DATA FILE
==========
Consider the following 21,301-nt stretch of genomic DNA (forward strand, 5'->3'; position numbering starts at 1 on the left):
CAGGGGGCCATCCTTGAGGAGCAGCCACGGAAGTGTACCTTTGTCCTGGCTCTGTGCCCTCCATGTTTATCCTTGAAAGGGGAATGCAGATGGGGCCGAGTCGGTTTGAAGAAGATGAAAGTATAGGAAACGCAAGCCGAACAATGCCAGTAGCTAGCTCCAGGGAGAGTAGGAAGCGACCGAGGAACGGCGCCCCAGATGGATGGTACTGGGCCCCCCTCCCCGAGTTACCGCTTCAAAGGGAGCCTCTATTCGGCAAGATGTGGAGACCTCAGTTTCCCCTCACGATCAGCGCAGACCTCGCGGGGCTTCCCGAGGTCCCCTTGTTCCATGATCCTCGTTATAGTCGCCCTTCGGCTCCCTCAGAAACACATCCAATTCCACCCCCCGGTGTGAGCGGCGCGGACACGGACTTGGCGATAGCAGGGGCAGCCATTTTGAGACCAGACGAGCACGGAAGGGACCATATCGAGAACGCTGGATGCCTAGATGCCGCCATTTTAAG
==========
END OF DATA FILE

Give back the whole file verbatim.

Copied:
Consider the following 21,301-nt stretch of genomic DNA (forward strand, 5'->3'; position numbering starts at 1 on the left):
CAGGGGGCCATCCTTGAGGAGCAGCCACGGAAGTGTACCTTTGTCCTGGCTCTGTGCCCTCCATGTTTATCCTTGAAAGGGGAATGCAGATGGGGCCGAGTCGGTTTGAAGAAGATGAAAGTATAGGAAACGCAAGCCGAACAATGCCAGTAGCTAGCTCCAGGGAGAGTAGGAAGCGACCGAGGAACGGCGCCCCAGATGGATGGTACTGGGCCCCCCTCCCCGAGTTACCGCTTCAAAGGGAGCCTCTATTCGGCAAGATGTGGAGACCTCAGTTTCCCCTCACGATCAGCGCAGACCTCGCGGGGCTTCCCGAGGTCCCCTTGTTCCATGATCCTCGTTATAGTCGCCCTTCGGCTCCCTCAGAAACACATCCAATTCCACCCCCCGGTGTGAGCGGCGCGGACACGGACTTGGCGATAGCAGGGGCAGCCATTTTGAGACCAGACGAGCACGGAAGGGACCATATCGAGAACGCTGGATGCCTAGATGCCGCCATTTTAAG